My favorite game for the Super Nintendo, Secret of Mana, is a classic that will appeal to gamers of any level. Known as Seiken Densetsu 2 in Japan, Secret of Mana is actually the sequel to Final Fantasy Adventure for the Game Boy. Fun fact: in later years, that game was remade to Sword of Mana for the Game Boy Advance. However, you don’t need to have any knowledge of that game (or the remake) in order to fully enjoy Secret of Mana. In fact, this is a title I always recommend to people who are interested in trying action RPGs. Still new to video gaming? This is a great title to acquaint yourself with games with action, RPG, and story driven elements. If you’ve been gaming for years but wish to try to something new that has a classic look and feel, then I highly recommend Secret of Mana.
After falling from a waterfall, the hero of the game that you name begins to look for a way back when he comes upon a sword stuck in a stone. Drawn to it by a mysterious voice, he is told that he needs to restore the Mana Tree and save the world from a nightmarish destruction. Pulling the sword has caused monsters to appear and the young boy gets kicked out of the village. Now, he has to gather allies, weapons, and magic in order to make the sword as powerful as it can be in order to save the world. This is a classic story that might have some predictable moments, but watching as a young man, a young woman and a sprite that has no memory of her past grow together into capable warriors that fight as the world’s last hope is heartening. While you can name the boy, the girl and the sprite, their given names are Randi, Purim and Popoie, respectively.
The action is where Secret of Mana shines and continues to be playable in the modern day. An action RPG, Secret of Mana allows you to have up to three people for simultaneous hack and slash game play. With AI settings and the ability to switch characters on the fly, Secret of Mana feels ahead of its time. Pressing the B button will allow you to attack. After an attack, you need to wait for a meter to recharge to 100% or your next attack will be weak. It adds a bit of strategy and allows you to find a weapon that is best suited for you. Furthermore, characters will increase in proficiency with weapons and magic as they use them more. While the boy can’t use magic, he is still a powerful fighter. The three characters work in harmony by combining swords and sorcery to battle monsters, overcome traps and solve puzzles. In towns, you can buy items, chat with folks, acquire new armor and power up your eight mystical weapons. Powering up your weapons comes from acquiring magic orbs, which are earned as a reward for finishing bosses. The ring menu, which is something that the Mana games continued to use in later titles, is an efficient and simple way to keep track of all the goings on in the game.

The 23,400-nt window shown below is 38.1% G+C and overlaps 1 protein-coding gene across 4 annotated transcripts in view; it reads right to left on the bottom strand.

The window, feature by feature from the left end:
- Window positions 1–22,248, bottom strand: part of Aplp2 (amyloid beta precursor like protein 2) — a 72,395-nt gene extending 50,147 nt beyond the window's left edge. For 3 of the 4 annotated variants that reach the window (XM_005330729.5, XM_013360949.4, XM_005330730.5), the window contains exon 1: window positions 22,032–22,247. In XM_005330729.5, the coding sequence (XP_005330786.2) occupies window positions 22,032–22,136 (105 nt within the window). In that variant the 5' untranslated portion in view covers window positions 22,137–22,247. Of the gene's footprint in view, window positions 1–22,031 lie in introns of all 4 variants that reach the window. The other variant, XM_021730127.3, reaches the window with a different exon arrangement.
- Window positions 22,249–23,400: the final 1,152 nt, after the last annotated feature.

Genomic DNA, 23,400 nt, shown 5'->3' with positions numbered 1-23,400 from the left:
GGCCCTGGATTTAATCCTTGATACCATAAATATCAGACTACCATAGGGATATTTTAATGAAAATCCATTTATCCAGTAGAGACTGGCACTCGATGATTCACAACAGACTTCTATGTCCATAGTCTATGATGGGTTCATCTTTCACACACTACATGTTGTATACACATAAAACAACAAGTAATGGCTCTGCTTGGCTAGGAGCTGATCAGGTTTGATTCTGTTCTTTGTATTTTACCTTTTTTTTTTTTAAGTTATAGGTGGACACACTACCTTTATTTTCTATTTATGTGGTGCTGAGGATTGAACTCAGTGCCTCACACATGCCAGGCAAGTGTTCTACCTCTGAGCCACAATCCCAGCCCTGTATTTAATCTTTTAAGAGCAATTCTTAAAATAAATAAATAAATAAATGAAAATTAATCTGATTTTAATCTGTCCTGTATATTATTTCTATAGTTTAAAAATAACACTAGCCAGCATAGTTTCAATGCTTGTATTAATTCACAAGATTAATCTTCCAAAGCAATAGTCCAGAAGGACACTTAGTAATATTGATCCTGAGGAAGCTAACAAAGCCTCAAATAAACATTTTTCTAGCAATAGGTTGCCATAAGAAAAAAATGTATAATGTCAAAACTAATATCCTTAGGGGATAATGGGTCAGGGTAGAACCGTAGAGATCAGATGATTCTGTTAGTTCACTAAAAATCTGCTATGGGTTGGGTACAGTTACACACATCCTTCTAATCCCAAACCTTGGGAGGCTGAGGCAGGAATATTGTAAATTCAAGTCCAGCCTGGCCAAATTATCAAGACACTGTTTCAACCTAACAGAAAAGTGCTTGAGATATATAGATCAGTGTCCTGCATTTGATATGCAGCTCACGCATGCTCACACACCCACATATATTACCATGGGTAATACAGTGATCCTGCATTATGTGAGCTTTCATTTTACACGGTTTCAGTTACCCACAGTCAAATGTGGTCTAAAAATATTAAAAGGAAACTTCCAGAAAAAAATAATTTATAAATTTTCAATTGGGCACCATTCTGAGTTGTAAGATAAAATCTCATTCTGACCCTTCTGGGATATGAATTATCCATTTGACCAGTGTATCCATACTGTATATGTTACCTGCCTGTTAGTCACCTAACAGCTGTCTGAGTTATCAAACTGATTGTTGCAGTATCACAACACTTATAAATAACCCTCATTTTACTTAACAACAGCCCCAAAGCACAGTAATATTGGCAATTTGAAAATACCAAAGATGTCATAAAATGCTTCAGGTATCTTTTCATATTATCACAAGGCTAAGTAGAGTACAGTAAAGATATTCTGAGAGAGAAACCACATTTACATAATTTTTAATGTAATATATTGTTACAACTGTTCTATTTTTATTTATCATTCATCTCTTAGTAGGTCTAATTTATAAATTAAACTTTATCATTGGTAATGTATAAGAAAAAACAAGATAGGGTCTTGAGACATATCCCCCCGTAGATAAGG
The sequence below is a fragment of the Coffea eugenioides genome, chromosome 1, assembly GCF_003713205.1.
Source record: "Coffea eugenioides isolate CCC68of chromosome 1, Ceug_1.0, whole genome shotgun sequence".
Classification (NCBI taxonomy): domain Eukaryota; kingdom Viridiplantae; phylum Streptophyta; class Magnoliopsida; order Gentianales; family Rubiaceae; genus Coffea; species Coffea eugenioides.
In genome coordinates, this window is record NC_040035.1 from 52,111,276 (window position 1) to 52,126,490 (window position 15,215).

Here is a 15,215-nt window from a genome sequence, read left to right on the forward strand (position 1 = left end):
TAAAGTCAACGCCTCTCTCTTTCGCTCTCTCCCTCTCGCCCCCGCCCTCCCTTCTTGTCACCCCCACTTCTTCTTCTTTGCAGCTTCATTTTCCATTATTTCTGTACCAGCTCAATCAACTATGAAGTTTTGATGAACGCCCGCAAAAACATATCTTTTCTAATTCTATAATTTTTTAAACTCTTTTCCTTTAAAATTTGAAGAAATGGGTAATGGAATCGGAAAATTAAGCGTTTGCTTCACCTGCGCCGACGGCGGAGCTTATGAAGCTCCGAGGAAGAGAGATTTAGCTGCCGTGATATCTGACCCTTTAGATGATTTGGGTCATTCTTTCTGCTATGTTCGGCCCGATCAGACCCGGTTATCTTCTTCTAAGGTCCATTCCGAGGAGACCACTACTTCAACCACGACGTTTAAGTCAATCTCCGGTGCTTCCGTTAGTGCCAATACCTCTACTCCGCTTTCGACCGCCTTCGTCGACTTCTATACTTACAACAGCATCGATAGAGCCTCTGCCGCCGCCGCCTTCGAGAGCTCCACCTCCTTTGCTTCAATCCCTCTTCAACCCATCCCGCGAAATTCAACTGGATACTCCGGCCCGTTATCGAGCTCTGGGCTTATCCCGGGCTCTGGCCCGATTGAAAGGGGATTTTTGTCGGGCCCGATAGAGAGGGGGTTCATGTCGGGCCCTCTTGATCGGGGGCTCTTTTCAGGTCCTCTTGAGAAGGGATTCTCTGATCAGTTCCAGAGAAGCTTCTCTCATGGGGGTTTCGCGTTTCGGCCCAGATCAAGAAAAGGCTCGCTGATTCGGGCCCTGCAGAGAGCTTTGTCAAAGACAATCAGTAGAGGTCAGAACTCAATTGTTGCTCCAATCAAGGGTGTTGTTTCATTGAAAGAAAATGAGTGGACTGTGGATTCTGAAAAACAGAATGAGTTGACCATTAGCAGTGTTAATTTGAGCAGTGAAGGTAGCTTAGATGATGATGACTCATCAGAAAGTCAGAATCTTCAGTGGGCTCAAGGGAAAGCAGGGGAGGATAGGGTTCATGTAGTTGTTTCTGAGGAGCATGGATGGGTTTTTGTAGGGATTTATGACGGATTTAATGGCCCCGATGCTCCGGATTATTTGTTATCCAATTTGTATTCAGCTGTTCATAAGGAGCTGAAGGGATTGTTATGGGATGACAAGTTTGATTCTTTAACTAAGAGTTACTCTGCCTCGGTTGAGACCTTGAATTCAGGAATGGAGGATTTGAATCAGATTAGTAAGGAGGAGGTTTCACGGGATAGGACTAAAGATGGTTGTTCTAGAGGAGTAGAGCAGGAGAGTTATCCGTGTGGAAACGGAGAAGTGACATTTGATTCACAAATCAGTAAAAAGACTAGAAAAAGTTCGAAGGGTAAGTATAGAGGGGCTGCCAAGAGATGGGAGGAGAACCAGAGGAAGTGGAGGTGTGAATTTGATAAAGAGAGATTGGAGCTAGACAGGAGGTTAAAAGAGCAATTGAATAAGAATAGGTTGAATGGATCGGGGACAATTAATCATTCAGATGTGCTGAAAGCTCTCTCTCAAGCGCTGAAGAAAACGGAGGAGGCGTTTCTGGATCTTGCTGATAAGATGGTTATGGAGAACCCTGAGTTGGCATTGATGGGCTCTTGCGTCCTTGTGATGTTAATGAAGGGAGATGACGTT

Shapes, colors and designs come together to give Secret of Mana a gorgeous look. A huge variety of imaginative monsters, towering bosses, dazzling spells and a variety of effects make the world of SoM memorable. The music is just as great. As I write this review for you, my dear and devoted and lovely readers, I am listening to the compositions by Hiroki Kikota. If, for some reason you are unable to stomach the game play, I deplore you to at least check out a few of the fantastic tracks from the game.
Secret of Mana’s main issue is the length. First time players can finish the title in under 20 hours. The side quests and optional material only take a few minutes to complete, thus you can be finished with the game before you know it. That said, this is one of those games I can play time and time again. While this review is for the SNES version of the game, I highly recommend checking out the title any way you can. Dust off your SNES, grab it from the Wii Shop or pull out your phone because I think every gamer should try Secret of Mana at least once in their life.
Overall, 9/10: One of my favorite games of all time. But, first timers will feel differently.